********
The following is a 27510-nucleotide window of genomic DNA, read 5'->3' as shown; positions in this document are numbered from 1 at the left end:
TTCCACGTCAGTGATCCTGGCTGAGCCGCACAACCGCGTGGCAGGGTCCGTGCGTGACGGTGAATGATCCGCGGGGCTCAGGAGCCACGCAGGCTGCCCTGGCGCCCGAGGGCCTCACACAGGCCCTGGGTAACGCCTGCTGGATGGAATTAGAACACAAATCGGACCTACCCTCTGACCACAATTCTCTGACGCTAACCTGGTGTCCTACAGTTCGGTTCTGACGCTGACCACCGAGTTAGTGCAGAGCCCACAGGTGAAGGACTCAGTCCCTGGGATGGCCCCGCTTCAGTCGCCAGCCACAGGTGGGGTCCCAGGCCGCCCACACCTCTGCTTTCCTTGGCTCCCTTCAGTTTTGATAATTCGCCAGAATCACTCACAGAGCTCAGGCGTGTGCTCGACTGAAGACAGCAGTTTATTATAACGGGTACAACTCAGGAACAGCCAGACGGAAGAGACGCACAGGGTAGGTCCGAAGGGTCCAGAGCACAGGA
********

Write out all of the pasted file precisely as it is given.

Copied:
The following is a 27510-nucleotide window of genomic DNA, read 5'->3' as shown; positions in this document are numbered from 1 at the left end:
TTCCACGTCAGTGATCCTGGCTGAGCCGCACAACCGCGTGGCAGGGTCCGTGCGTGACGGTGAATGATCCGCGGGGCTCAGGAGCCACGCAGGCTGCCCTGGCGCCCGAGGGCCTCACACAGGCCCTGGGTAACGCCTGCTGGATGGAATTAGAACACAAATCGGACCTACCCTCTGACCACAATTCTCTGACGCTAACCTGGTGTCCTACAGTTCGGTTCTGACGCTGACCACCGAGTTAGTGCAGAGCCCACAGGTGAAGGACTCAGTCCCTGGGATGGCCCCGCTTCAGTCGCCAGCCACAGGTGGGGTCCCAGGCCGCCCACACCTCTGCTTTCCTTGGCTCCCTTCAGTTTTGATAATTCGCCAGAATCACTCACAGAGCTCAGGCGTGTGCTCGACTGAAGACAGCAGTTTATTATAACGGGTACAACTCAGGAACAGCCAGACGGAAGAGACGCACAGGGTAGGTCCGAAGGGTCCAGAGCACAGGA